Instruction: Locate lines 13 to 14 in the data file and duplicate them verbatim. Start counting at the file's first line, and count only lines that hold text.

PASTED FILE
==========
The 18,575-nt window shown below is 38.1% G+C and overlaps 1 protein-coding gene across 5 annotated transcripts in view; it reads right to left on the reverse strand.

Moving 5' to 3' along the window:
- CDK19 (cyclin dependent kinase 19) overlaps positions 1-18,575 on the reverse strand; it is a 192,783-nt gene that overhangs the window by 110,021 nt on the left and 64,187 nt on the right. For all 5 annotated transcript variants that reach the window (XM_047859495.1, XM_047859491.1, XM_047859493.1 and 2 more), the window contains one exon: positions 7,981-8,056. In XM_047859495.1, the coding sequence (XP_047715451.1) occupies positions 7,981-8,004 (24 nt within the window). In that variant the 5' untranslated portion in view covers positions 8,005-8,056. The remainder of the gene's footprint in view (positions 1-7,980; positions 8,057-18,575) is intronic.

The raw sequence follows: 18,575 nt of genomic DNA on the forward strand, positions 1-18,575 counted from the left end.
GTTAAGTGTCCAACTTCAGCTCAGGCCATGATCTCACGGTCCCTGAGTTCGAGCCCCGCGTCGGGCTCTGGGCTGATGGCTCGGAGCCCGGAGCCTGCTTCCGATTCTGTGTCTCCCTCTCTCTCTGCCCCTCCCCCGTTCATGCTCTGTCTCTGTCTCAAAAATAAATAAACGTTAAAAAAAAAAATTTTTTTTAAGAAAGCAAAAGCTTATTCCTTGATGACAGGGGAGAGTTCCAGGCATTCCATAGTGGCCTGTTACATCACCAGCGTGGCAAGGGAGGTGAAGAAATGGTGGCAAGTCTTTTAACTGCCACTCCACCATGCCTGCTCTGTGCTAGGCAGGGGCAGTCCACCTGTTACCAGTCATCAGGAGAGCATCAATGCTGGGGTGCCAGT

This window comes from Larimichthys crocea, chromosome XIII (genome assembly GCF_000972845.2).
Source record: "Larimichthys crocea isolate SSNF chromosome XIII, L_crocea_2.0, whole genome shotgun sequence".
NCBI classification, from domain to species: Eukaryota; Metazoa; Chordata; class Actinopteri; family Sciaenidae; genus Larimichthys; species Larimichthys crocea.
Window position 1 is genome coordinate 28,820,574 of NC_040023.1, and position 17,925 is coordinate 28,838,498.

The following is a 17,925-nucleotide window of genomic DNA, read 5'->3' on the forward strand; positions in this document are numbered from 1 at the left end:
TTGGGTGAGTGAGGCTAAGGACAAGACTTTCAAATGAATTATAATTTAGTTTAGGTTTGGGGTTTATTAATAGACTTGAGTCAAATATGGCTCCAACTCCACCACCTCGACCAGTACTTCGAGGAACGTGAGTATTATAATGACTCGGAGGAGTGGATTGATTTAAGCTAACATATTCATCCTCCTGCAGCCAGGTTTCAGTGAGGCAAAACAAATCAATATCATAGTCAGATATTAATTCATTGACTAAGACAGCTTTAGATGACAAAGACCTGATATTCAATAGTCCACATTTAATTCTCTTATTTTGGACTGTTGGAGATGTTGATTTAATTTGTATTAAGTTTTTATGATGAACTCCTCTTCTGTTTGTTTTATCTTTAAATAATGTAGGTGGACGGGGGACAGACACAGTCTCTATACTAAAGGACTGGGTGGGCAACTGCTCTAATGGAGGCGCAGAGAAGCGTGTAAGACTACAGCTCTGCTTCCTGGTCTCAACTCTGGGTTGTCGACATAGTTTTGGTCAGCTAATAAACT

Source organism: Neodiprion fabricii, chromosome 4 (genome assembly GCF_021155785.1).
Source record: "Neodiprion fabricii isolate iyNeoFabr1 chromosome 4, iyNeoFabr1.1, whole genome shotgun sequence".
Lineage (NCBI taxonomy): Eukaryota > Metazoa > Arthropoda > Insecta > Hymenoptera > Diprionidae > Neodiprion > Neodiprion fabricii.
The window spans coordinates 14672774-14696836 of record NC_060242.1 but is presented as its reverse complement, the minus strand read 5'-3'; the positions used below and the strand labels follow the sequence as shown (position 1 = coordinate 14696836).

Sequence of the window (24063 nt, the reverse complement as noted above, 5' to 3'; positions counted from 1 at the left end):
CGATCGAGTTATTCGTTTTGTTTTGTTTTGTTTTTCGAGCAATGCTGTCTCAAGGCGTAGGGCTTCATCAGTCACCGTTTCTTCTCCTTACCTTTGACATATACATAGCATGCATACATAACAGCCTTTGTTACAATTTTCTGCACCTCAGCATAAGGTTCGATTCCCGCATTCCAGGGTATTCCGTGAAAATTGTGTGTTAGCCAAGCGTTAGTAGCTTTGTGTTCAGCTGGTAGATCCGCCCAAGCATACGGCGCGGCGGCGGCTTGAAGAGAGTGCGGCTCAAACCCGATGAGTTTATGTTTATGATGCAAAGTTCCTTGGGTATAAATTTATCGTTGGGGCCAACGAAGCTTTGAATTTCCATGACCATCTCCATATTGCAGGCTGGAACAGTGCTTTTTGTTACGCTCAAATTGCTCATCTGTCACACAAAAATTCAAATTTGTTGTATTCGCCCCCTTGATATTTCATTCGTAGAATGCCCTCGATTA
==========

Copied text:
Source record: "Neodiprion fabricii isolate iyNeoFabr1 chromosome 4, iyNeoFabr1.1, whole genome shotgun sequence".
Lineage (NCBI taxonomy): Eukaryota > Metazoa > Arthropoda > Insecta > Hymenoptera > Diprionidae > Neodiprion > Neodiprion fabricii.